Ohtani's historic night ends on bizarre play
Angels star OK after exiting in 5th on collision at plate
ANAHEIM -- Two-way Shohei Ohtani did it all in a historic showing on national television on Sunday night against the White Sox, striking out seven over 4 2/3 innings while reaching 100 mph nine times, smacking a 451-foot home run and getting involved in a scary play at home plate at the end of his outing.
But Ohtani is fine after his collision with the White Sox’s José Abreu in the fifth inning and his record-setting night came in a 7-4 win capped by a walk-off three-run homer from Jared Walsh at Angel Stadium. Ohtani hit and pitched for the first time in his Major League career, becoming the first pitcher to bat second in a game since 1903. And he made it worthwhile with a towering homer on the first pitch he saw in the first inning that left the bat at an astonishing 115.2 mph to become the first AL starting pitcher to homer against an AL team since Roric Harrison on the final day of the 1972 season -- and the final regular-season day without a designated hitter in the junior circuit.
"What he did tonight was pretty special," Angels manager Joe Maddon said. "You're going to see a lot more of that season-in-progress. It was fun to watch and had everybody entertained. It's what he signed up to do and he had a chance to do it tonight."
But it almost ended on a sour note, as he walked two batters to load the bases with two outs in the fifth inning and threw a wild pitch that allowed a run to score. He remained in the game and struck out Yoán Moncada on a 3-2 changeup, but it got past catcher Max Stassi and his throw to first was wild. The throw home to the plate to Ohtani was high and he landed awkwardly on Abreu, with two unearned runs scoring on the play to tie the game and costing Ohtani his chance at getting the win.
Ohtani, though, was pleased that Maddon left him in to face Moncada and even asked to remain in the game despite the fall on Abreu. But Ohtani was pulled at that point and finished with a final line of allowing three runs (one earned) on two hits and five walks over 4 2/3 innings with seven strikeouts.
“Overall, I feel like I made a lot of good pitches,” Ohtani said through interpreter Ippei Mizuhara. “In the fifth inning, I wish I would’ve gotten out of that. I’m really grateful to Joe for letting me face that last hitter. I think it'll prepare me for future outings.”
Early in the game, Ohtani didn’t disappoint with a scoreless first inning on the mound and his fastball touching 100 mph three times, including topping out at 101 mph before finishing off Adam Eaton with a 92 mph splitter for his first strikeout of the season.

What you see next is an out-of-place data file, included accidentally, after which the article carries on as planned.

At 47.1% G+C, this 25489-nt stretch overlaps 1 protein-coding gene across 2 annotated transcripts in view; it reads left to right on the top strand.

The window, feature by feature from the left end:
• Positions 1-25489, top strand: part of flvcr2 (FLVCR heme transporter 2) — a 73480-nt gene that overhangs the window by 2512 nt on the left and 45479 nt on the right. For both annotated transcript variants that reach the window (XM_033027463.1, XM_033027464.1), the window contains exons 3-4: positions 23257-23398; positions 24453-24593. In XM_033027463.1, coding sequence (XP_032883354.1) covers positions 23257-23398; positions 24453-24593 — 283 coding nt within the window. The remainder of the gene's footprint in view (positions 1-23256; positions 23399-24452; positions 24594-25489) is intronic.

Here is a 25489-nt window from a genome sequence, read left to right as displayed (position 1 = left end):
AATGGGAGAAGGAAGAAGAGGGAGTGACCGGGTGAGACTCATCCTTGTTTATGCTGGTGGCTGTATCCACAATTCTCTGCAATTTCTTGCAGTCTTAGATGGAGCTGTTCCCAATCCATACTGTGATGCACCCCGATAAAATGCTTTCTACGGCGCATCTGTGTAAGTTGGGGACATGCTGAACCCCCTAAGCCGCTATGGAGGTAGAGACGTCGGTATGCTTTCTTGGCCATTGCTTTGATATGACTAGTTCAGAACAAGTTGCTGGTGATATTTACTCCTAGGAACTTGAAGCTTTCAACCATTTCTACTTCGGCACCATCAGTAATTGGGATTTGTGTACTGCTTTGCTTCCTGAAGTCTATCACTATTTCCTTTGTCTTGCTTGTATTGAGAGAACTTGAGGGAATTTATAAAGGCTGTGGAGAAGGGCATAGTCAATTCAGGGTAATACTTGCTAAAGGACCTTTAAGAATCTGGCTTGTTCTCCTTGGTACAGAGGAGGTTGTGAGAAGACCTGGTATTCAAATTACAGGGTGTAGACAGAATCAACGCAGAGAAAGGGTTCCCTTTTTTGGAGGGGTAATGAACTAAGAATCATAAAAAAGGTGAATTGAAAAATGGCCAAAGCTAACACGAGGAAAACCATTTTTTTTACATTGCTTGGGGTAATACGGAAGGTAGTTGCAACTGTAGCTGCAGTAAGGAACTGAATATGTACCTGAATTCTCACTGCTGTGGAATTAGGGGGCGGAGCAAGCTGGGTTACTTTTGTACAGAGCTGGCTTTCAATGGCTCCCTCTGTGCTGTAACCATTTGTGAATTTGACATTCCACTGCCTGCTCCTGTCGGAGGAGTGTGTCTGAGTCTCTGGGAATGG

He followed that up by absolutely crushing a solo homer off right-hander Dylan Cease in the bottom of the inning. It left the bat at 115.2 mph, which was the hardest hit homer by an Angels player since Statcast was introduced in 2015, topping Mike Trout's 115 mph blast on June 11, 2018. He now holds the hardest pitch thrown this season by any player at 100.6 mph and the hardest-hit homer by any player at 115.2 mph. And he’s the first player to hit a ball at least 110 mph off the bat and throw a pitch at least 100 mph in the same game tracked by Statcast.
"It was everything we thought he could be," Maddon said. "That's a complete baseball player. He throws 100, hits well over 100 mph and hits it well over 400 feet. That's what we're talking about. He just needed the opportunity to do it."
Ohtani had previously been held out of the lineup on the day before, the day of and the day after his starts, but this year the club is being more aggressive with him, and he communicates with the coaching staff about when he wants to be in the lineup. The club experimented with him pitching and hitting in the same game twice in Spring Training, and Ohtani also did it during his time in Japan with the Hokkaido Nippon-Ham Fighters.
But it’s a rare feat in the Majors. He was the first pitcher to bat second since Jack Dunleavy did so for the Cardinals on Sept. 7, 1903. And only two pitchers have hit for themselves with the designated hitter available since Ken Brett did it twice in 1976. Andy Sonnanstine hit for himself in 2009 because of a mistake on the lineup card, while Madison Bumgarner batted for himself in an Interleague start against the A’s in 2016.
Ohtani will continue to pull double-duty this season as long as he’s feeling good and was pleased to get his first opportunity on Sunday. He said he felt “almost perfect” at the plate, going 1-for-3 with a 109.7 mph lineout to center, and that he was energized by the crowd.
“I’m glad I got this game under my belt,” Ohtani said. “It will lead to more confidence. There's a huge difference with the fans, it helps me concentrate at the plate and on the mound. I feel like I get that extra push and that extra gear."